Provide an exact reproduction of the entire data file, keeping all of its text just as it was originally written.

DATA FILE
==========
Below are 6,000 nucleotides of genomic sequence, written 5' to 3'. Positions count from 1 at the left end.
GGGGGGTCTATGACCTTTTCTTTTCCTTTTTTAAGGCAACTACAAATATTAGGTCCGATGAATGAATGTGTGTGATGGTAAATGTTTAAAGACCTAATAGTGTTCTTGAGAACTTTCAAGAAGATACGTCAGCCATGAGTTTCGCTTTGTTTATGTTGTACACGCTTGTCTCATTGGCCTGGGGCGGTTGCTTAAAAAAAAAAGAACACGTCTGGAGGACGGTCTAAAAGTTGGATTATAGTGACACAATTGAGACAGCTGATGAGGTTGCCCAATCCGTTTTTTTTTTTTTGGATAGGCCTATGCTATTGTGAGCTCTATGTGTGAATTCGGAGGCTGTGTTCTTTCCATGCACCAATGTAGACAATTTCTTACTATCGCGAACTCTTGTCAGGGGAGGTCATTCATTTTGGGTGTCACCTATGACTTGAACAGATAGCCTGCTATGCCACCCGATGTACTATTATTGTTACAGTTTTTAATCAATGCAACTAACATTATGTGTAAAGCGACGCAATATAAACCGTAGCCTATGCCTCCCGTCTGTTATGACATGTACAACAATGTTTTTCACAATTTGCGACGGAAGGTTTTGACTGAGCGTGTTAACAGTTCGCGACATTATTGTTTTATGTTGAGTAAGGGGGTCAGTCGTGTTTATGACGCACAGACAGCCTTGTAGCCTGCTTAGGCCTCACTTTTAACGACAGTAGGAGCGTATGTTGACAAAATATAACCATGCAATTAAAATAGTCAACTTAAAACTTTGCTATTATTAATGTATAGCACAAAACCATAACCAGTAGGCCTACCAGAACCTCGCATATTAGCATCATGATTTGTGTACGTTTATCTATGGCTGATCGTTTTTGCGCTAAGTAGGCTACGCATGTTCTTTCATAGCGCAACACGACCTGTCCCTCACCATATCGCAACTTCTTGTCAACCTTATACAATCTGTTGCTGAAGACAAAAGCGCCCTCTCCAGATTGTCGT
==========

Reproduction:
Below are 6,000 nucleotides of genomic sequence, written 5' to 3'. Positions count from 1 at the left end.
GGGGGGTCTATGACCTTTTCTTTTCCTTTTTTAAGGCAACTACAAATATTAGGTCCGATGAATGAATGTGTGTGATGGTAAATGTTTAAAGACCTAATAGTGTTCTTGAGAACTTTCAAGAAGATACGTCAGCCATGAGTTTCGCTTTGTTTATGTTGTACACGCTTGTCTCATTGGCCTGGGGCGGTTGCTTAAAAAAAAAAGAACACGTCTGGAGGACGGTCTAAAAGTTGGATTATAGTGACACAATTGAGACAGCTGATGAGGTTGCCCAATCCGTTTTTTTTTTTTTGGATAGGCCTATGCTATTGTGAGCTCTATGTGTGAATTCGGAGGCTGTGTTCTTTCCATGCACCAATGTAGACAATTTCTTACTATCGCGAACTCTTGTCAGGGGAGGTCATTCATTTTGGGTGTCACCTATGACTTGAACAGATAGCCTGCTATGCCACCCGATGTACTATTATTGTTACAGTTTTTAATCAATGCAACTAACATTATGTGTAAAGCGACGCAATATAAACCGTAGCCTATGCCTCCCGTCTGTTATGACATGTACAACAATGTTTTTCACAATTTGCGACGGAAGGTTTTGACTGAGCGTGTTAACAGTTCGCGACATTATTGTTTTATGTTGAGTAAGGGGGTCAGTCGTGTTTATGACGCACAGACAGCCTTGTAGCCTGCTTAGGCCTCACTTTTAACGACAGTAGGAGCGTATGTTGACAAAATATAACCATGCAATTAAAATAGTCAACTTAAAACTTTGCTATTATTAATGTATAGCACAAAACCATAACCAGTAGGCCTACCAGAACCTCGCATATTAGCATCATGATTTGTGTACGTTTATCTATGGCTGATCGTTTTTGCGCTAAGTAGGCTACGCATGTTCTTTCATAGCGCAACACGACCTGTCCCTCACCATATCGCAACTTCTTGTCAACCTTATACAATCTGTTGCTGAAGACAAAAGCGCCCTCTCCAGATTGTCGT